Report Roundup

Large Cities See a Rise in Graduation Rates

"Cities in Crisis 2009: Closing the Graduation Gap"

Article Tools
  • PrintPrinter-Friendly
  • EmailEmail Article
  • ReprintReprints
  • CommentsComments

The high school dropout problem is getting better in some big cities where it’s most severe, a national studyRequires Adobe Acrobat Reader has found.

But the situation remains dismal: More than one in four students drops out of high school in the United States.

Still, Philadelphia, Tucson, Ariz., and Kansas City, Mo., made huge gains over the past decade, boosting graduation rates by 20 percentage points or more, the study found. In all, 13 cities saw double-digit improvement in their graduation rates, according to the study released last week by the Washington-based America’s Promise Alliance.

"The majority of these large cities are making improvements, and that’s something you wouldn’t necessarily get if you’ve been listening to this debate recently," said Christopher B. Swanson, the director of the Editorial Projects in Education Research Center, which prepared the report. Editorial Projects in Education, based in Bethesda, Md., also publishes Education Week.

Urban schools still have a long way to go, though, the study found. On average, only half the students graduate in the 50 biggest cities, the report says. And while most big cities are making gains, 19 have lost ground. Las Vegas saw its graduation rates plummet 23 percentage points to 44.5 percent. The graduation rate in Wichita, Kan., dropped 18 percentage points to 54.5 percent, and in Omaha, Neb., it dropped 15 percentage points to 50 percent.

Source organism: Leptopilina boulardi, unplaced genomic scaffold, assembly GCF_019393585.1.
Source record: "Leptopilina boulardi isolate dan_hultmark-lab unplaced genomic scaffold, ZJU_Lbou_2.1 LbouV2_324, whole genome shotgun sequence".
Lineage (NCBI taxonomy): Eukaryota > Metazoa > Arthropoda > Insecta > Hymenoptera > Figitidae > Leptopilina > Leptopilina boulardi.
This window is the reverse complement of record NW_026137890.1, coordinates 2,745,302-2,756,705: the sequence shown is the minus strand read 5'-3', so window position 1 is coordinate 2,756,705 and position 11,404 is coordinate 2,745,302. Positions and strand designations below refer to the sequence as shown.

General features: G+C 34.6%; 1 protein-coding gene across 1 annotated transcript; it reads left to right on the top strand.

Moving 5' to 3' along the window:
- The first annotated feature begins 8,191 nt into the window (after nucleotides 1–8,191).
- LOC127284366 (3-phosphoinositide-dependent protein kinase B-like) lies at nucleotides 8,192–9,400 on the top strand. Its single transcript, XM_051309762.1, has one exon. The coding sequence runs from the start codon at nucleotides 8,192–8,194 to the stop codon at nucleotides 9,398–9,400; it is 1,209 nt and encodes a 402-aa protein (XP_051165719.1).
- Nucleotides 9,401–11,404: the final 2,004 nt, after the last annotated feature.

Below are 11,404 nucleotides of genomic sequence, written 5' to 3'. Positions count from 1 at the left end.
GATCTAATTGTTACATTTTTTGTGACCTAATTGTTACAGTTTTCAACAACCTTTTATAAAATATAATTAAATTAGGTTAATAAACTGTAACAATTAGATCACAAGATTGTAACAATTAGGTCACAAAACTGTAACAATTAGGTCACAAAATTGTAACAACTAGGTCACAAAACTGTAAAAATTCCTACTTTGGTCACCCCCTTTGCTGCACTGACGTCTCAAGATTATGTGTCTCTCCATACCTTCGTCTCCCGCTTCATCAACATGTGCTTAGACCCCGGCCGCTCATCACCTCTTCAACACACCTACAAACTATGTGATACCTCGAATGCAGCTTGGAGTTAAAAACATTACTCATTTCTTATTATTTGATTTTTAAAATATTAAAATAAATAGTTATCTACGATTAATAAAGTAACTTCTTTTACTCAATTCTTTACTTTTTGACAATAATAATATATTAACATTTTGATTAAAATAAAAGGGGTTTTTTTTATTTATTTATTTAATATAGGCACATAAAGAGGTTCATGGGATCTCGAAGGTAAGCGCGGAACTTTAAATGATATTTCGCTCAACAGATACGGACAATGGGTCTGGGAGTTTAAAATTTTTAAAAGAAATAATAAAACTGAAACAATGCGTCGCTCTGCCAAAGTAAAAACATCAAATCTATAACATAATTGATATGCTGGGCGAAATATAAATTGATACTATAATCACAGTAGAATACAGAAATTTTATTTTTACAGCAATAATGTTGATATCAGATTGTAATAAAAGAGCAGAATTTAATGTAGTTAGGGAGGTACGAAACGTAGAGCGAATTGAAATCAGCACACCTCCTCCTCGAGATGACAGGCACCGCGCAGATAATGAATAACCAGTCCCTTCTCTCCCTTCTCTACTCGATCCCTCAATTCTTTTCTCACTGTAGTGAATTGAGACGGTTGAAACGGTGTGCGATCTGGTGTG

The report measures progress from 1995 to 2005, the most recent year for which comprehensive data were available from the U.S. Department of Education.

See Also
Read more Report Roundups.

Vol. 28, Issue 30, Page 4

Published in Print: April 29, 2009, as Large Cities See a Rise in Graduation Rates
Related Stories
Notice: We recently upgraded our comments. (Learn more here.) If you are logged in as a subscriber or registered user and already have a Display Name on, you can post comments. If you do not already have a Display Name, please create one here.
Ground Rules for Posting
We encourage lively debate, but please be respectful of others. Profanity and personal attacks are prohibited. By commenting, you are agreeing to abide by our user agreement.
All comments are public.

Back to Top Back to Top

Most Popular Stories